Copyright Podcast

Copyright & Social Justice Podcast & Other Articles of Interest

1)  IISPJ’s Director, Lateef Mtima, is a guest on the recent edition of the CopyThis podcast hosted by Kirby Ferguson and presented by the Re:Create Coalition.  You can find the podcast along with a full description here on the Re:Create Coalition website.  A portion of the description is reproduced below.



Copy This Podcast Episode 5: Copyright Drives the Beat of Social Justice

“…While many may think about copyright law in terms of music, books and movies and how to access them, Lateef Mtima, Professor of Law at the Howard University School of Law and Founder and Director of The Institute for Intellectual Property and Social Justice, points to the Constitution to remind listeners that copyright’s “most important function is to provide people with knowledge, to educate themselves… to share ideas and information.”…

From the Black Lives Matter movement, to the high profile “Blurred Lines” case that has pitted Robin Thicke and Pharrell Williams against Marvin Gaye’s estate, and even led to varying opinions across the full spectrum of the copyright community, Lateef helps bring to light copyright discussions that are playing out in communities and the courts in real time today so be sure to tune in.”




Please see the following information from EIFL on the Marrakesh Treaty:

EIFL is delighted to announce that our popular library guide to the Marrakesh Treaty for persons with print disabilities is now available in Nepali, bringing to six the total number of languages for the guide.

The Marrakesh Treaty, which entered into force in September 2016, gives organizations like libraries the right to reproduce printed works in accessible formats like braille and audio, and to exchange these works across national borders. EIFL has been a strong advocate for ratification of the Marrakesh Treaty and its implementation into national law.

The Marrakesh Treaty: an EIFL Guide for Libraries’ is a key resource for librarians supporting ratification and national implementation of the Treaty. The guide provides a straightforward introduction to the Treaty and its key provisions, and concrete recommendations for implementation in order to maximize accessible reading materials available through libraries.

In addition to the new Nepali version, EIFL has published the guide in EnglishFrenchLithuanianRussian and Serbian.

EIFL would like to thank Mr Pratyush Nath Upreti and colleagues at Upreti & Associates for translating the EIFL Marrakesh guide and for invaluable assistance in producing the Nepali version. We hope it will be a useful resource for librarians, the visually impaired community and policy-makers who are working towards ratification of this important Treaty.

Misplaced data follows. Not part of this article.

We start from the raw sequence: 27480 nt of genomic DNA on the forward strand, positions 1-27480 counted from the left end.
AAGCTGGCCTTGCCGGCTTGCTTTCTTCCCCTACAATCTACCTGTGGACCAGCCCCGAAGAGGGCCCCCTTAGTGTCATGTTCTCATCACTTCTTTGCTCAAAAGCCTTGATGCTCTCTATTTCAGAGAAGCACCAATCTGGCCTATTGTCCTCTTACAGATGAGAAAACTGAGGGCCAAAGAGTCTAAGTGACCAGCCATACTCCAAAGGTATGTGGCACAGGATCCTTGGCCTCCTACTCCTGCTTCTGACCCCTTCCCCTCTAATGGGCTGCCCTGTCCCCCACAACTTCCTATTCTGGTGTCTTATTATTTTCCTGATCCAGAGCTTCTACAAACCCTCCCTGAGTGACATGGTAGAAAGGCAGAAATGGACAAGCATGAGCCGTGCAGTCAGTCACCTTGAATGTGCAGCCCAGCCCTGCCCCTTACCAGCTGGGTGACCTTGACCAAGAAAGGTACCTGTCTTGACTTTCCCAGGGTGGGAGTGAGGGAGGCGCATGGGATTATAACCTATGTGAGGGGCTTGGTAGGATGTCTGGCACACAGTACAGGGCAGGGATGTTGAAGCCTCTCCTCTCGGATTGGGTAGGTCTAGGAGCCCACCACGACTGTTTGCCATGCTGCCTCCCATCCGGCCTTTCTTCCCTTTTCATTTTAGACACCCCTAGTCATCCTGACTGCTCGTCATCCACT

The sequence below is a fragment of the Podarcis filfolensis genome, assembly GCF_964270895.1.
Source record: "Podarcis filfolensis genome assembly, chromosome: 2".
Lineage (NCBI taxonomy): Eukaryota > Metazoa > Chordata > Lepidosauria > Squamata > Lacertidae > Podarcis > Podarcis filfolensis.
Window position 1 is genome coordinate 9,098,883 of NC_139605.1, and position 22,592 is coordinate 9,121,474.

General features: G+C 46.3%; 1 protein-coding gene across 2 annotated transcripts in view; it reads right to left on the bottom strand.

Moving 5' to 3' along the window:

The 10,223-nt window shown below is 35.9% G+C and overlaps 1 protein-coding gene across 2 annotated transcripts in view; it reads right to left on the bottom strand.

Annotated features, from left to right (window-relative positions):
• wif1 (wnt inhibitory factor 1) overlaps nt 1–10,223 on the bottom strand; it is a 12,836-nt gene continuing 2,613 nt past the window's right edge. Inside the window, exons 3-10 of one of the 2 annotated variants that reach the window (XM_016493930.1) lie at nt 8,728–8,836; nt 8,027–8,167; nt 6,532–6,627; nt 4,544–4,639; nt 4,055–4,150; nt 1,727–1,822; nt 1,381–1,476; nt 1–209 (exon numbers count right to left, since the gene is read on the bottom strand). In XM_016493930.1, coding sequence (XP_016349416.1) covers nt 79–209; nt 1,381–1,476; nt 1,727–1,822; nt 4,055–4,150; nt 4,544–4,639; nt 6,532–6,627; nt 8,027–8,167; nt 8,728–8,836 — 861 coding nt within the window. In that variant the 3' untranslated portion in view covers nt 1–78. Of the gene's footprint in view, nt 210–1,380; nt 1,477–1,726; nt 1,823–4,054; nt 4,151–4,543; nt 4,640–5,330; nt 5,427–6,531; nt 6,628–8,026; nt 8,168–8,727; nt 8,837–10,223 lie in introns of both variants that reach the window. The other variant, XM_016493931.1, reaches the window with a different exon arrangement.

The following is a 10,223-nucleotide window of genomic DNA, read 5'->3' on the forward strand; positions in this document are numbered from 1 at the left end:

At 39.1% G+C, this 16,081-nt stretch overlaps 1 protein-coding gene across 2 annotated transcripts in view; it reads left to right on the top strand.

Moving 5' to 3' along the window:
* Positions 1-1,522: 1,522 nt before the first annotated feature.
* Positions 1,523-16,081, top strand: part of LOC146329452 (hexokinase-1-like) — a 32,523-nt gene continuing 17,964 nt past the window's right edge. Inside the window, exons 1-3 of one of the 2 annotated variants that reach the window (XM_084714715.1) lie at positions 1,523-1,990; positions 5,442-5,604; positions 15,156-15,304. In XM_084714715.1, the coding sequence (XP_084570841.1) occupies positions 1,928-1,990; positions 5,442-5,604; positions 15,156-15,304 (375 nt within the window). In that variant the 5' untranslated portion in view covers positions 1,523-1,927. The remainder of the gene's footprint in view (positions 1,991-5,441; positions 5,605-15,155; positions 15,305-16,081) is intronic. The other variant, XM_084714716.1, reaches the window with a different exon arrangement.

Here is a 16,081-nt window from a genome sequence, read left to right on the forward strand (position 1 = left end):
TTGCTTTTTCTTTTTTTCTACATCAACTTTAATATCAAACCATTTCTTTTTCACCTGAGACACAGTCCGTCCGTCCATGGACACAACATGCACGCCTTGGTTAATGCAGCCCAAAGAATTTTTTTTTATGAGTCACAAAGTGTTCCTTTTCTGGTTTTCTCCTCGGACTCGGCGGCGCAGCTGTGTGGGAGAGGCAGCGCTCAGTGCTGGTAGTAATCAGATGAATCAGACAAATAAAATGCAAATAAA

Visit EIFL Resources to download The Marrakesh Treaty: an EIFL Guide for Libraries (Nepali)


3) On April 26 WIPO celebrated World IP Day.  This year’s theme was Innovation – Improving Lives.  On the WIPO website you can find videos on the topic, including videos by WIPO Director General Curry and innovators such as Consuelo Cano Gallardo, inventor of a downhill skateboard and Arthur Zang, inventor of a cardiac care tablet.

Recent Updates

IIPSJ provides an e-mail newsletter containing updates on intellectual property and social justice developments, issues, and events. If you have a topic suggestion for future updates, please email us at

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Recent E-Mail Update

IP Protection for Signature Dance Moves

In recent weeks, a number of creatives, including 2 Milly (for the "Milly Rock dance") and Alfronso Ribeiro (for the "Carlton dance") have filed lawsuits against Epic Games for misappropriation of their signature dance moves in the popular video game Fortnite. The new arts and entertainment blog  "All Rights Reserved" hosted by Terrica Carrington looks not only at the legal implications, but also the social and cultural importance of the litigation. Click the link for the blog.

Harvard Law Library Provides Free Access to U.S. Caselaw

Through a program called Caselaw Access Project, or CAP, Harvard's law library provides free digital access to U.S. caselaw.  Through this new resource anyone from law students and attorneys to community activists and independent artists, inventors, and entrepreneurs can research legal decisions and educate themselves as to current developments in the law.  Click here to access the project website and find out more.

Call for Diversity in Arbitrators
Rapper and entrepreneur Jay-Z shined a light on the lack of diversity in available arbitrators.  Last month, attorneys for the rapper filed a request to halt arbitration due to claims that the American Arbitrators Association does not have adequate African-American arbitrators to choose from for his dispute with Iconix Brand Group Inc.  While it is unclear whether the claim had any effect on the lawsuit, it did result in media outlets ranging from the NY Times and Wall Street Journal to the Hollywood Reporter and Complex magazine producing articles highlighting the issue for their readers.